William W. Hansen

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William W. Hansen was an American physicist who contributed greatly to the development of radar and is regarded as the founder of microwave technology.

Hansen was born on May 27, 1909 in Fresno, California. He entered Stanford University at only sixteen years of age and in 1933, earned his doctorate from the university. Hansen began his teaching career at Stanford after receiving his PhD. In 1937, Russel H. Varian and Sigurd F. Varian came to Stanford, working on what eventually became radar. Hansen incorporated some of the brothers' work in the development of the klystron. Between 1937 and 1940, Hansen worked with John R. Woodyard and other collaborators to establish the field of microwave electronics.

In 1941, Hansen and his team joined the Sperry Gyroscope Company, and remained there for the duration of World War II. Here, they helped develop Doppler radar, aircraft blind-landing systems, electron acceleration, and nuclear magnetic resonance. Hansen also served as a scientific consultant on the Manhattan Project during this time. In addition to his work at Sperry and his consultant duties, Hansen contributed to work done on radar at MIT's Radiation Laboratory.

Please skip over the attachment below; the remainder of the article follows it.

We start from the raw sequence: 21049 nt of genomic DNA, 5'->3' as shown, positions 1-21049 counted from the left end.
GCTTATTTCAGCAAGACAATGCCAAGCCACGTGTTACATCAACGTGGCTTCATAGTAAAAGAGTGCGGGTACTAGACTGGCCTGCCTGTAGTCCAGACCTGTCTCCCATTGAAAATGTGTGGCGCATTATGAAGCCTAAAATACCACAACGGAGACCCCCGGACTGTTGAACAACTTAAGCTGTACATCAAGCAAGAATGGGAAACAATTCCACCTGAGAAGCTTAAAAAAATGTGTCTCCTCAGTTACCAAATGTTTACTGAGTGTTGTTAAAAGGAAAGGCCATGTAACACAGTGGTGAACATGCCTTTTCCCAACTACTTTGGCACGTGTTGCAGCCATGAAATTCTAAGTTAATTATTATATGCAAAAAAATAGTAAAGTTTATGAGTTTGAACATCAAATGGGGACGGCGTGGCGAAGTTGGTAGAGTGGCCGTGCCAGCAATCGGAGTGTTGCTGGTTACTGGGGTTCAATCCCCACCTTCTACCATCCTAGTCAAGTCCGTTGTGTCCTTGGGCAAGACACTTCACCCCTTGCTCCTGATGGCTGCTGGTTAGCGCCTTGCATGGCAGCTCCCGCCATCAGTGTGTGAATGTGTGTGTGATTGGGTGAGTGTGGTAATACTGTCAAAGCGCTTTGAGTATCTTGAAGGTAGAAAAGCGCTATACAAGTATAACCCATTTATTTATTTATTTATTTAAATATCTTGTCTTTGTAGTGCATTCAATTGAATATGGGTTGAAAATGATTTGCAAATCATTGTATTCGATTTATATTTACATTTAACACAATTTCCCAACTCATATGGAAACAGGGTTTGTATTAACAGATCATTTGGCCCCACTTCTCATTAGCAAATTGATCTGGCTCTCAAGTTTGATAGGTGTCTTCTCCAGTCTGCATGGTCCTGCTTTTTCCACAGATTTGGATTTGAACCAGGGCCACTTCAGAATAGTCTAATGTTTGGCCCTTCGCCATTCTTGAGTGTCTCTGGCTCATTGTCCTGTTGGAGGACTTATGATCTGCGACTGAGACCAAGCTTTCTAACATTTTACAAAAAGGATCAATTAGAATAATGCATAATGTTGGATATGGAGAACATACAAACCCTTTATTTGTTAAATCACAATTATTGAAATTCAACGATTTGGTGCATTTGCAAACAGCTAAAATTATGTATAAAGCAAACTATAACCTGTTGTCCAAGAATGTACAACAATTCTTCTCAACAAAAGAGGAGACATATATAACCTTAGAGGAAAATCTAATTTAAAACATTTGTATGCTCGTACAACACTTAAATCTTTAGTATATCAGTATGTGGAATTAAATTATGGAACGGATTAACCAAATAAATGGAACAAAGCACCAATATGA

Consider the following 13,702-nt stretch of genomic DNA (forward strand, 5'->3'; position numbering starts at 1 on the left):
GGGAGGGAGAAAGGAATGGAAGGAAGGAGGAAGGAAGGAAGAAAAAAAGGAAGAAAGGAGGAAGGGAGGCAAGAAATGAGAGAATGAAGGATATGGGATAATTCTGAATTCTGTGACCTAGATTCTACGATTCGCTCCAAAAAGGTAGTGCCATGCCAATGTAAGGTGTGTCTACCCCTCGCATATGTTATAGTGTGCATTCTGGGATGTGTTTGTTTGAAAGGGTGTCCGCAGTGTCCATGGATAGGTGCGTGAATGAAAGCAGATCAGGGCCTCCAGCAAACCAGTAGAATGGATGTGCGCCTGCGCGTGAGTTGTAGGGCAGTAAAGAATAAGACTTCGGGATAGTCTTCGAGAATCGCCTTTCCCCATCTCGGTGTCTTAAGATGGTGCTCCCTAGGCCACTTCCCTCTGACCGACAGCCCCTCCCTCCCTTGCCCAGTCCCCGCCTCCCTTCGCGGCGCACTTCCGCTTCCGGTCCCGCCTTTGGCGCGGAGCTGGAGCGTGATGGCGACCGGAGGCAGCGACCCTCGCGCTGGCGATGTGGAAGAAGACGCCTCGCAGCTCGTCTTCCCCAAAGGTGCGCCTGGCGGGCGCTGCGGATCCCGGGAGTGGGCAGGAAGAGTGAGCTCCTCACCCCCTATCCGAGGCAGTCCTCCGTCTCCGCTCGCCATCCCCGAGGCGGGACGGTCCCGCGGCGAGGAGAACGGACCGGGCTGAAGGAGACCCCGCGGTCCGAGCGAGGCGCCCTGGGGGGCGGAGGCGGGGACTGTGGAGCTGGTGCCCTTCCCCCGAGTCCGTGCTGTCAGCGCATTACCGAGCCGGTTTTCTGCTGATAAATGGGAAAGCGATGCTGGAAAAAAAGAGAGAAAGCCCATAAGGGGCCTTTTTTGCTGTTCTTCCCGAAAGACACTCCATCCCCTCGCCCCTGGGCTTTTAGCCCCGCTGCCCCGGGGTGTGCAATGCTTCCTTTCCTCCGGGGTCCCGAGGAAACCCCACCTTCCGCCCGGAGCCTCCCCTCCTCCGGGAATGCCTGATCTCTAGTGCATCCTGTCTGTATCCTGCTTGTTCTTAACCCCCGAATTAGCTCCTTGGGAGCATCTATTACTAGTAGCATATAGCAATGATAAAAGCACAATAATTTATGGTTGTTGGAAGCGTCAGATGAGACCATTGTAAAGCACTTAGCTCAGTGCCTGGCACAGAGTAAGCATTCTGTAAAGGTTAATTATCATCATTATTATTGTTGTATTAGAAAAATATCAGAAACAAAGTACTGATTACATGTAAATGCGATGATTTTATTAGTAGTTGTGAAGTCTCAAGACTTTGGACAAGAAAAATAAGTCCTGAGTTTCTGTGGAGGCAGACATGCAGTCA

Hansen received the IEEE Morris N. Liebmann Memorial Award in 1944. At the end of the war, he returned to Stanford as a full-time professor. He also served as the director of the university's microwave laboratory. While there, Hansen began the design of a 750-million-volt linear accelerator powered by high-power klystrons. Unfortunately, he died on May 23, 1949, before the accelerator was completed. His death was caused by lung disease, which resulted from the inhalation of beryllium, which he used in his research. The accelerator was completed at Stanford after his death.